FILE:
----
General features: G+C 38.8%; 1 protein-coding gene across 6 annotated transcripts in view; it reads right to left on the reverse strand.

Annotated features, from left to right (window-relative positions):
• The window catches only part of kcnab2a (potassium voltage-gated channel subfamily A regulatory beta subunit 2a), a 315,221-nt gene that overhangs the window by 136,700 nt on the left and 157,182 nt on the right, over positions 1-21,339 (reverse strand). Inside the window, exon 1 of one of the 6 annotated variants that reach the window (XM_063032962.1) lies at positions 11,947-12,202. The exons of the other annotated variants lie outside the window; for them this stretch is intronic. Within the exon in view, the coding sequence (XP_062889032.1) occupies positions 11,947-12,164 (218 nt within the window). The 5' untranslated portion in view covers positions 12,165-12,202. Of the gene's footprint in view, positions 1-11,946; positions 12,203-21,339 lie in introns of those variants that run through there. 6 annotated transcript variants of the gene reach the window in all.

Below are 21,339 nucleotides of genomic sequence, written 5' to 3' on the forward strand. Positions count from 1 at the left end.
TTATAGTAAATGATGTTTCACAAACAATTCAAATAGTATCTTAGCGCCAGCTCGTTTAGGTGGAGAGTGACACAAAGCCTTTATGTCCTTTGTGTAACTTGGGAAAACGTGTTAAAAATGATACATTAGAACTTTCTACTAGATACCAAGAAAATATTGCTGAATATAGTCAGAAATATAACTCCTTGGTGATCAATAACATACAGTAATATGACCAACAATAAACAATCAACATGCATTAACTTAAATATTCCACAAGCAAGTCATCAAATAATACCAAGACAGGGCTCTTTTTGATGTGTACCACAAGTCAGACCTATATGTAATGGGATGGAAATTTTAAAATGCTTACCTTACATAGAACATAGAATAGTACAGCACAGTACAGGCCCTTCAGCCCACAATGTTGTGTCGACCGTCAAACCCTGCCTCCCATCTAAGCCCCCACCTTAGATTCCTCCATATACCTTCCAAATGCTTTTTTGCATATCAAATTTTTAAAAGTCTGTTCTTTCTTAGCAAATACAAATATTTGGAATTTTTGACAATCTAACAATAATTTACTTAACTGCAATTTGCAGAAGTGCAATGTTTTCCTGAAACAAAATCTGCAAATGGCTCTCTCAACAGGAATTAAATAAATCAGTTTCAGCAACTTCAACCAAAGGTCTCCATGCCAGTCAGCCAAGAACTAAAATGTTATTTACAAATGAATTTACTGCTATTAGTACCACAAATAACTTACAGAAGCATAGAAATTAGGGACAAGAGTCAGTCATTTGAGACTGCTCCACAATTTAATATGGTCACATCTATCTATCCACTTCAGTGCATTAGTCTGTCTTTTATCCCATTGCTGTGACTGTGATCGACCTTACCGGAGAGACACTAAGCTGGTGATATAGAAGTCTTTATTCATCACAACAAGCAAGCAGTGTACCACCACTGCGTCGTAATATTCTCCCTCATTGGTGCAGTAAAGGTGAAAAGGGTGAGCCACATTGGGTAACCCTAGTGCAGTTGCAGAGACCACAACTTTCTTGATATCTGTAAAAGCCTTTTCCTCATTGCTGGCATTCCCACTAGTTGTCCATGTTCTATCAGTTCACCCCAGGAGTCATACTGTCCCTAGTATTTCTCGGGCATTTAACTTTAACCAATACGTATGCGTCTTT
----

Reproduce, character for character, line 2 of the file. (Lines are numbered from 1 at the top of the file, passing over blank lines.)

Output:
Annotated features, from left to right (window-relative positions):